Knowledge Flow Channels Between University and Industry: Scientometrics and Review Study

Document Type : Original Article


1 Assistant Professor, Islamic World Science & Technology Monitoring and Citation Institute (ISC), Shiraz, Iran

2 Assistant Professor, Department of Knowledge and Information Science, Semnan University, Semnan, Iran


Purpose: The application of knowledge generated in universities is crucial for its dissemination outside of academic environments, particularly in industrial settings. Lack of familiarity with these channels and their features can lead to failure in achieving the ultimate goal of this communication. Therefore, the purpose of this research is to investigate the channels of knowledge flow between universities and industries.
Method: This study employs a scientometric approach, utilizing co-word analysis and narrative review techniques. Using the narrative review approach, we conducted searches in the most important international databases, which served as the theoretical framework for this study. In the second stage of this research, a scientometric approach was employed to uncover the connections, key words, and the scientific map formed by the relationships between words. The
co-word technique was utilized for this purpose. In this way, the query "(university AND industry AND (channel OR transfer OR spillovers OR flow OR dissemination))" was searched in the Topic field of the Web of Science database, which is known as one of the most reliable citation databases. The time span was from 1975 to November 27, 2022, and the search was performed in the Web of Science Core Collection, including the Science Citation Index Expanded (SCI-EXPANDED) from 1980 to the present, the Social Sciences Citation Index (SSCI) from 1980 to the present, the Arts & Humanities Citation Index (AHCI) from 1975 to the present, the Conference Proceedings Citation Index - Science (CPCI-S) from 1990 to the present, the Conference Proceedings Citation Index - Social Science & Humanities (CPCI-SSH) from 1990 to the present, the Book Citation Index - Science (BKCI-S) from 2005 to the present, the Book Citation Index - Social Sciences & Humanities (BKCI-SSH) from 2005 to the present, and the Emerging Sources Citation Index (ESCI) from 2005 to the present. A total of 5178 documents were retrieved using this search strategy. To create a co-word map, the VOSviewer software was utilized. In order to generate an analyzable map, a threshold of at least 50 occurrences was applied, resulting in 86 words being entered for the analysis and creation of a co-occurrence map.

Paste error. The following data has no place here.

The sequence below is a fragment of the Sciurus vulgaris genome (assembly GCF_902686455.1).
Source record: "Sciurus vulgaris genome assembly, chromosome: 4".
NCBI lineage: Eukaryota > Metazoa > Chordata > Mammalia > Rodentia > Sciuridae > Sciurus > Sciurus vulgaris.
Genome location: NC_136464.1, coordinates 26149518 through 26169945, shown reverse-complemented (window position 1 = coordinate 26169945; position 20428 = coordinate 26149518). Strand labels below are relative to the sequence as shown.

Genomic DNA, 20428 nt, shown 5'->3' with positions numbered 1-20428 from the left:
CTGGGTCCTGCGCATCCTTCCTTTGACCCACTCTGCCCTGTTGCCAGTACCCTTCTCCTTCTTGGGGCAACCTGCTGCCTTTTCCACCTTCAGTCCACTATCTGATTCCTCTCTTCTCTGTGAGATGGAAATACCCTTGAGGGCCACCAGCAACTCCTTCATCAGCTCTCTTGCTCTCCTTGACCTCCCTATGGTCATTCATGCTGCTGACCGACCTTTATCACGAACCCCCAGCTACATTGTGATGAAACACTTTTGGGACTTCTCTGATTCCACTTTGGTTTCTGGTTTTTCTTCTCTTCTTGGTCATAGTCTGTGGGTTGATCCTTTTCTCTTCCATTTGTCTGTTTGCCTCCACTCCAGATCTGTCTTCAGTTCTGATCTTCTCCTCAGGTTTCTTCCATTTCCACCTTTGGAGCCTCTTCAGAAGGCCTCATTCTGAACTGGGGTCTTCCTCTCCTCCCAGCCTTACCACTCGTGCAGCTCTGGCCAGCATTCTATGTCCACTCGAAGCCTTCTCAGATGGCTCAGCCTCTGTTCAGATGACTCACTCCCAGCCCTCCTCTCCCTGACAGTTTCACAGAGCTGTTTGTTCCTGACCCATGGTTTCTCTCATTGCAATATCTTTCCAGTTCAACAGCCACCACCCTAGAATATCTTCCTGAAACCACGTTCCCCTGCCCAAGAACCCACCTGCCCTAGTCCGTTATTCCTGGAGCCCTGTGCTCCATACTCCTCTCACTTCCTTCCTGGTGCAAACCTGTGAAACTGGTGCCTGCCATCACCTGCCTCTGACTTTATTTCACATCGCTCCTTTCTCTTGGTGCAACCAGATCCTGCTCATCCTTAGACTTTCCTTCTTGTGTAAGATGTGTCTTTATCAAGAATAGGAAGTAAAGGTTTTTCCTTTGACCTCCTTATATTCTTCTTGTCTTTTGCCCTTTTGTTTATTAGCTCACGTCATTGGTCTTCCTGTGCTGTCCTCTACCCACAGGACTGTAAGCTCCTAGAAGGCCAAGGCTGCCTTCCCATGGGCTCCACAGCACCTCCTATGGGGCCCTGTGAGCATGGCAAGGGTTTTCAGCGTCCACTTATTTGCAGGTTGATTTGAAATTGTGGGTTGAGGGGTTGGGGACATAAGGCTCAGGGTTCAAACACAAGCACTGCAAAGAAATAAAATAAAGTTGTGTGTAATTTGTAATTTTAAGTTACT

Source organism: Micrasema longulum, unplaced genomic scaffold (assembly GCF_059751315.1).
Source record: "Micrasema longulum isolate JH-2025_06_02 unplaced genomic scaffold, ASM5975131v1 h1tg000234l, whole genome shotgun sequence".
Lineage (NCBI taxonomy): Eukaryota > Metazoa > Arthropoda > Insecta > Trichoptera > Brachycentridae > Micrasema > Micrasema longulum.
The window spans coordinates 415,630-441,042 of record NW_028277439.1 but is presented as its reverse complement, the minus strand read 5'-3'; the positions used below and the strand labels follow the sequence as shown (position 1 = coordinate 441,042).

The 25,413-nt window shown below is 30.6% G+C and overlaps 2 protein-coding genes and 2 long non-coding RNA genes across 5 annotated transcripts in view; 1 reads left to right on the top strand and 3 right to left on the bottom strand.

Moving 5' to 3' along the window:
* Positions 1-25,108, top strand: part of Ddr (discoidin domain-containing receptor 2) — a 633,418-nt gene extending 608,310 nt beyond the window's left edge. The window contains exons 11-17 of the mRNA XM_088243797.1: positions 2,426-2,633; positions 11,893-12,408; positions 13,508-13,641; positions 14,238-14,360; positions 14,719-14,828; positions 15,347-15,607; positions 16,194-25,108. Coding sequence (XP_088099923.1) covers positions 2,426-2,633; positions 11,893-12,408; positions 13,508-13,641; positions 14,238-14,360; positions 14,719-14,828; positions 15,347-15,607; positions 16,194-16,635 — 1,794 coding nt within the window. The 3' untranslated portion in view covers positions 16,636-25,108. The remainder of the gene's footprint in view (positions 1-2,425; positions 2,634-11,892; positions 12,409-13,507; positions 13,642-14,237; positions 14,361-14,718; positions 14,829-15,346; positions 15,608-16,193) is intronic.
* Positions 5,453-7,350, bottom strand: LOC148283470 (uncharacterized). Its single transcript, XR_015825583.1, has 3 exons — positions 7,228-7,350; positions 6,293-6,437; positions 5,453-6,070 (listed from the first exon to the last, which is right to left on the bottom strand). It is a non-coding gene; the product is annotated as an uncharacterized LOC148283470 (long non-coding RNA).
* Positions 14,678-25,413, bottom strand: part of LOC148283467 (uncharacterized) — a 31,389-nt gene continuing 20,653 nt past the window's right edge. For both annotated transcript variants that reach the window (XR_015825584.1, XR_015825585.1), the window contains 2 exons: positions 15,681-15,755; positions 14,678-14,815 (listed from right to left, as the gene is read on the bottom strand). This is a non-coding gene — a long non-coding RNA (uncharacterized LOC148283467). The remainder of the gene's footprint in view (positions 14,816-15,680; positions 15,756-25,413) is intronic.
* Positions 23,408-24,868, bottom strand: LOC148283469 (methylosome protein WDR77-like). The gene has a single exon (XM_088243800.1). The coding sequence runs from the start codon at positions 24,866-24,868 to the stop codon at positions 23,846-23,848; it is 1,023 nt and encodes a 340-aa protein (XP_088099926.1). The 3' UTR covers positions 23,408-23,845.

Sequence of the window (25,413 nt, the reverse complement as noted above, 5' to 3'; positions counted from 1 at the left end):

Findings: Examining the flow of knowledge channels between universities and industries revealed that these channels may be formal, informal, or a combination of both. Also, the exchange of knowledge between the industry and the university can be intentional or incidental. This knowledge can be explicit or tacit. On the other hand, in channels for transferring knowledge, considerations such as commercialization, cost-benefit analysis, and financial return have also been taken into account. Furthermore, these channels and the transfer of knowledge between universities and industries are considered a form of social capital. Examining the relationship between industry and university from a scientometric perspective, and based on the co-occurrence map of words, it is evident that topics such as the performance and impact of cooperation, knowledge transfer, triple helix, industry, technology transfer, knowledge, entrepreneurship, and research and development are the most important concepts extracted. The scientific map and the formed clusters illustrate the significance of knowledge flow channels between industry and university researchers, highlighting the importance of cooperation in knowledge transfer. In total, four topic clusters have been identified in the co-word map.
Conclusion: The channels between universities and industry have been the focus of various research studies, and the formation of thematic clusters further underscores this significance. The diversity among the channels indicates that a thorough analysis of the knowledge flow between the university and the industry requires the use of multiple indicators.


Main Subjects

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